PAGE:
Well first off. I’m a sophomore in college. I just got out of a breakup. She left me with someone else in kind. I was diagnosed Bipolar II w/ psychotic features (depression prominent). I now get upset over the smallest things, and I get hung up on little words when people talk about me. I have a horrible memory, and it takes me forever to remember names. If I don’t write down my schedule, I will have time periods in the day that are kinda just blank. I am having trouble talking to people I don’t know in person. I can talk to new people online though. I am seeing strange things, like shadows, and such. I am afraid to sleep in the dark. I am afraid to be in the dark. I hear people talking and I assume it’s about me, and it makes me more depressed. I am getting ready to start back at college, and it stresses me out more. I am beginning to hate life. It seems as if I have no real friends, just pretenders. I wanna get help, but I have no insurance.
What should I do? What could be wrong with me?
A. It is difficult to determine exactly what is wrong. It may be that stress is making it difficult for you to concentrate. It may also be that stress is bringing on a possible psychotic episode. You describe having memory problems, paranoia and visual hallucinations. I am concerned about your current state of mind and that the upcoming school year is causing you distress.
You asked what you should do in this situation. You do not have health insurance but as a college student, you should have access to student services which can include psychiatric assistance. These services are free. Make an appointment to see one of the mental health professionals on staff. They should be able to help you and provide medication if necessary. I would also recommend contacting your primary care physician or the professional who diagnosed you with bipolar disorder. He or she may be able to provide advice for you in this situation. If you are experiencing symptoms of psychosis then you will likely need medication to help treat your symptoms. Please do not ignore your symptoms. They may become worse and you want to avoid this outcome, if at all possible.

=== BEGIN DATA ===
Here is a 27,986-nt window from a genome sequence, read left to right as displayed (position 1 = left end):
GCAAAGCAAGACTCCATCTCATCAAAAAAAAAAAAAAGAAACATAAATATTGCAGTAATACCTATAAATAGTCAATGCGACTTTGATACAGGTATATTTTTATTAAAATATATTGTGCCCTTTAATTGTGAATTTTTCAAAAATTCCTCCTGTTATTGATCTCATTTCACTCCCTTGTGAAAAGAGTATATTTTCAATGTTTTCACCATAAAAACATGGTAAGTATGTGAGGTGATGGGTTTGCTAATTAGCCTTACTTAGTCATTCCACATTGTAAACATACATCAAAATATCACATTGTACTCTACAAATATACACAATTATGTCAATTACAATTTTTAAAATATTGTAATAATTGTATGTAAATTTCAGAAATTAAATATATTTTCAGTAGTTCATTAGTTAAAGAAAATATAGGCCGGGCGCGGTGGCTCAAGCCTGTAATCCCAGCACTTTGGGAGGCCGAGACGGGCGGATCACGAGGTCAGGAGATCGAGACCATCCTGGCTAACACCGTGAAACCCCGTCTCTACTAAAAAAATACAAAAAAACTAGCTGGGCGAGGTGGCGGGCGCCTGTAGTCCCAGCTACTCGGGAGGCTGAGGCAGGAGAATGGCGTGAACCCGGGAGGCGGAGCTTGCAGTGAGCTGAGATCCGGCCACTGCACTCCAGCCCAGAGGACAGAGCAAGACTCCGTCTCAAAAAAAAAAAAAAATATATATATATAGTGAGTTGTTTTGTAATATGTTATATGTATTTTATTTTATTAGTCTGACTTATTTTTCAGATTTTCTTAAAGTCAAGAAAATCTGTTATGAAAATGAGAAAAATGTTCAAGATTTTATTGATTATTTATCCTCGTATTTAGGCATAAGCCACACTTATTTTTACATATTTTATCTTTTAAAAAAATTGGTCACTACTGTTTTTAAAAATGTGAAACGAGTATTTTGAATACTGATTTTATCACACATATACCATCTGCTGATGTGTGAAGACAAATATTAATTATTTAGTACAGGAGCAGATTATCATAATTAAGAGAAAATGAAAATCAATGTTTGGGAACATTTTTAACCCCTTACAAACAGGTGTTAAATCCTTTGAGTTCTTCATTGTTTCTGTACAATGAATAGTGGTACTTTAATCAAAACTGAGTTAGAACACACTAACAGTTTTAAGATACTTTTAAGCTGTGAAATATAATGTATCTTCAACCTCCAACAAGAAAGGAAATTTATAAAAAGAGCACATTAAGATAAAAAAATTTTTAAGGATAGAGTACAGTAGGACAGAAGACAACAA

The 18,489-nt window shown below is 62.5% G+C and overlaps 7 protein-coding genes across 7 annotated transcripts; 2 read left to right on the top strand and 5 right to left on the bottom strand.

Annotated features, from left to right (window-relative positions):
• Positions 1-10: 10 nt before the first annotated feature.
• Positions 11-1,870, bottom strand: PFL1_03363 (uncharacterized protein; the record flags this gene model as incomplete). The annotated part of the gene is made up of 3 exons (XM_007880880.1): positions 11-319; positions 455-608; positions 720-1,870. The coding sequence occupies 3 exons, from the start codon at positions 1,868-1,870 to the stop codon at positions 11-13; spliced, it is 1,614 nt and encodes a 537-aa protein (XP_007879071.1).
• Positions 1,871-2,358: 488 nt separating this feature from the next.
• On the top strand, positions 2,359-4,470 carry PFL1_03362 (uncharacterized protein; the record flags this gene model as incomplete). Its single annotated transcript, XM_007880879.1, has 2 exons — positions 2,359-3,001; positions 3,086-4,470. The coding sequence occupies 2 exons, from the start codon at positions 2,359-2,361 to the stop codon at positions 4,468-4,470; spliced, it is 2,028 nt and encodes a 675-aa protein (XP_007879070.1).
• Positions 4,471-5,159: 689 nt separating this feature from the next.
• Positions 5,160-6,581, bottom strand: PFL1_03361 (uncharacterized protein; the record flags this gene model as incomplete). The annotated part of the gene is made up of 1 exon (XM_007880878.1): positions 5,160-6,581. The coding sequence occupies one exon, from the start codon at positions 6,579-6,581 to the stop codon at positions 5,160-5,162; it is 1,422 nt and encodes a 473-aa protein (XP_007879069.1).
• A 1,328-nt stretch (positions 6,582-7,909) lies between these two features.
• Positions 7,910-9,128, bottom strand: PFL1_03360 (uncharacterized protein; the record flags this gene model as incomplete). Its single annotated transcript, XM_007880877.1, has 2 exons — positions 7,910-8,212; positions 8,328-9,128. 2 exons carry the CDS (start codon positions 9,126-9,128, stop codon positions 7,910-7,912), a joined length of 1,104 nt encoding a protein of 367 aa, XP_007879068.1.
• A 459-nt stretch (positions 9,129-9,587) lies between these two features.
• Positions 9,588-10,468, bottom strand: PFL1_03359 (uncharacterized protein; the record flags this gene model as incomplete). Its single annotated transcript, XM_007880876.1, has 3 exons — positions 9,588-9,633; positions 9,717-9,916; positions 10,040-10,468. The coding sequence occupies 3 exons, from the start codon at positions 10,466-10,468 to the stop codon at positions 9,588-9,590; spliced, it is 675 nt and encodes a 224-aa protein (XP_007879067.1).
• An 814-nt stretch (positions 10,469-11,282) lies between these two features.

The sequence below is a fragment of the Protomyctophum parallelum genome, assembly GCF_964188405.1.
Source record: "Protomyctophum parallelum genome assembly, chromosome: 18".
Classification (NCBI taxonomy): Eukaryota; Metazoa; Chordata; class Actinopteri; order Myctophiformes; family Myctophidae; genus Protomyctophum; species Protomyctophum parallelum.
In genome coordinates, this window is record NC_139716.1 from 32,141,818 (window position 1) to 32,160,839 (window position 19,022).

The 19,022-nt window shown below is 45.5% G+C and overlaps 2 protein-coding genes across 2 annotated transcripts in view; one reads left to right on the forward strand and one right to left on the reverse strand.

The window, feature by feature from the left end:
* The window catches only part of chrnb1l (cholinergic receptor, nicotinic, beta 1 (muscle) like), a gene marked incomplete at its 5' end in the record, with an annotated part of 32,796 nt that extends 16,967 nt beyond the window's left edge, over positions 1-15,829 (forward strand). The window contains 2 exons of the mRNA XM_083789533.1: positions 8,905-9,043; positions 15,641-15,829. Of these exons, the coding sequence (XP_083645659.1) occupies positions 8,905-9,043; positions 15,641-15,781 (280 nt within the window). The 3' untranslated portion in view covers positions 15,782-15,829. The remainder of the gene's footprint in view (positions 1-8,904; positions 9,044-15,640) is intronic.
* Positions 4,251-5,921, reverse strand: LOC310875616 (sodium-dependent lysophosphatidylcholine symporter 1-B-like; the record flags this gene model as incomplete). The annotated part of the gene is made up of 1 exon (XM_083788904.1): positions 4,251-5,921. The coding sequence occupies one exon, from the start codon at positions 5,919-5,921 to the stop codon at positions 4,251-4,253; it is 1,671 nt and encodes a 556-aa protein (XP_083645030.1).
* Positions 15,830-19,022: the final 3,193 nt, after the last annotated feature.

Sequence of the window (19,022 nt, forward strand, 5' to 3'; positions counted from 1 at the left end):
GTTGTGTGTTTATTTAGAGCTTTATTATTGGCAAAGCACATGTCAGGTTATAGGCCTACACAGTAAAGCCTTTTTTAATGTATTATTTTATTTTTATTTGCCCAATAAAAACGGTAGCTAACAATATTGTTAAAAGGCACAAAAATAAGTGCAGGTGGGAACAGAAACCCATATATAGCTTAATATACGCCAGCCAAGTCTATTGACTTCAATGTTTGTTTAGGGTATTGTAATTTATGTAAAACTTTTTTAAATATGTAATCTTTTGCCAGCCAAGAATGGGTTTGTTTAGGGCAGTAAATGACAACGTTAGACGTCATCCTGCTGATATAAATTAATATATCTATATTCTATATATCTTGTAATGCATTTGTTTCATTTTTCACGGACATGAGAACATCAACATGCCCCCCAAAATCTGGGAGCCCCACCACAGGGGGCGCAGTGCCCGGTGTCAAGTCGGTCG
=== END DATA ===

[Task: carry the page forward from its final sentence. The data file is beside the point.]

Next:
If your symptoms become overwhelming, go to the local hospital for an evaluation even though you do not have health insurance. Hospitals recognize that a certain number of individuals without health insurance will utilize their services. Many hospitals have funds set aside to cover uninsured patients. Two other options include contacting a local community mental health center for services or calling the local health department. Explain your situation and ask them to connect you with free or low-cost services for individuals without health insurance.
What’s most important is seeking help and not letting your symptoms become so overwhelming that it leads to a serious psychotic episode. When it comes to psychosis, or any other mental health condition, it’s best to be proactive and take steps to prevent more serious problems.
I hope you are able to access the help that you need. Please be proactive and get help sooner rather than later. Please take care.
Last reviewed: By John M. Grohol, Psy.D. on 3 Sep 2010
Randle, K. (2010). Things Went From Bad to Worse. Psych Central. Retrieved on June 19, 2013, from http://psychcentral.com/ask-the-therapist/2010/09/03/things-went-from-bad-to-worse/